Sunday, July 05, 2009
That was engineering.
Today, 5 years later, I have a jhango guitar (jhango as you would probably not find in any dictionary stands for something that is so weird, funny and outward, all at the same time that you don’t really know what to call it), which is apparently not very good but I wouldn’t know the difference. I call it jhango because it seems like it was an acoustic guitar which was made by a normal guitar company, but went for finishing to a carrom board company and got that cream colored finishing on top of it and a circular design, the kind you find on the centre of a carrom board, a random music and approval sticker to signify that it is capable of making some noise and was shipped to Jamaica where it spent a vacation and getting that blue colored border around it before winding up in the shop where I bought it from.
I got this guitar at a time when I was extremely frustrated that I wasn’t spending any time on myself and decided to buy one guitar, just because I always wanted to buy one. Since that day, I have nearly daily, spent some time on it, randomly strumming or trying out some tune that I would be listening to.
It was during this time that it occurred to me that all this time, I didn’t need to be patient to learn a music instrument, all I needed and which I already had, was excitement. When you really want to try out something, if you’ve got that excitement, you don’t really need patience. Excitement obviates the need for patience.
Just imagine the time you were 10 years younger and were going to Essel World for the first time. When you were standing in line for bumping cars, was it patience that kept you there or the excitement of making sure that you got that red colored number 8 car because it was the fastest and you would easily be able to knock the bajeesis out of anyone and everyone using that machine, muhahahaha!!!
Is it excitement about playing football that keeps you on the field or patience that the ball will eventually be passed to you? (PS: I seriously suggest you quit the game if you picked the latter). It is always excitement that keeps you going.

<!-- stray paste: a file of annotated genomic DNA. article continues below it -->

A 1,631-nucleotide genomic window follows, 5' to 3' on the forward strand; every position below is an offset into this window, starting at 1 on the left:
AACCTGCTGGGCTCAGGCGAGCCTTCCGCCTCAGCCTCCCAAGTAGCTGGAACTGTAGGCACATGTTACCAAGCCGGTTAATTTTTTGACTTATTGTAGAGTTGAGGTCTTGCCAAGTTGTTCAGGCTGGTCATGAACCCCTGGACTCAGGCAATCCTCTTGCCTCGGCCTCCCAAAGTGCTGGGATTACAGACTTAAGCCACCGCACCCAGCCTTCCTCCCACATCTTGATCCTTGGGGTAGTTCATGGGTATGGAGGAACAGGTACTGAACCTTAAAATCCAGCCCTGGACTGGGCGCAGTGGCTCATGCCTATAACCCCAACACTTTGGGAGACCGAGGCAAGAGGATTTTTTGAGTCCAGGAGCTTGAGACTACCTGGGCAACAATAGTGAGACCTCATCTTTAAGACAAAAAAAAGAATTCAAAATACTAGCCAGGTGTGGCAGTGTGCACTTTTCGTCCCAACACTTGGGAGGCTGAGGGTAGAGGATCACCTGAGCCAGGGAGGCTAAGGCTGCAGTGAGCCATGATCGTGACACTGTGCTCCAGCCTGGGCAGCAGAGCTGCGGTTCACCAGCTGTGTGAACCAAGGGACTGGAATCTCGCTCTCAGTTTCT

Patience, I feel, is the quality that keeps you driving even when the excitement about the process or the end result is not sufficient to do so. But then, do you want to still continue anyway? Or maybe when there is a barrier to change, that’s again termed as patience.
That again brings me to a more fundamental question. Is patience a virtue? I have my doubts but I still continue to think of it as one. Mainly because many times it is beyond our comprehension, the eventual effect of the effort that someone is putting into anything. It is like the Connecting the Dots speech by Steve Jobs. It is only looking back that you can connect, rarely going forward.
But I guess I’ll still maintain that excitement obviates the need for patience and if you are excited about something, don’t worry about whether you are in general a patient person or not. You don’t need to be.
Saturday, June 13, 2009
Just finished up reading "Surely you're joking Mr. Feynman!'
Surprisingly, by the time I reached the end of the book, it saddened me. At first I thought that it was because the book was so goddamn interesting. I mean, just one person doing all these crazy things. People have their stereotypes about professors and scientists, but from my TIFR experience I know better. They can be among the most interesting people to talk to, but still, learning to play the drums, starting to paint, learning portugesse and spanish and japanese, learning baybylonian mathematics... and all this while also receiving the Noble Prize. His adventures were truly beyond the extraordinary. And there i was initally thinking that I was missing the book.
Didnt take long to realize that it wasnt the book that I was missing.. It was the time to do things that I really wanted to try out. Like learning all the sports that I possibly could, exhausting myself until I collapsed, learning to play atleast some instrument, biking long distances, dirt driving and all that crazy stuff.
I think its an inspiring book if nothing else. One of those that just remind you of something that you already know.
GETTING YOU PRIORITIES RIGHT
I've read (and also met) people who regularly take these massages at the most fancy places to relieve themselves of all the stress they have had over the week or so. Its such a futile exercise of trying to make right of things that you yourself knowingly made wrong of. I mean, you first you spend time getting yourself into a mess, and then you spend more time trying get out of the mess that you have been building up. Its darn stupid.
This book just reminds you that you are being stupid. And even after you realize that you are being stupid, you continue to be one. I guess thats what saddened me.
Hope I soon put an end to all this stupidity.
Till then, have a great weekend. You are now gonna keep hearing more from me :)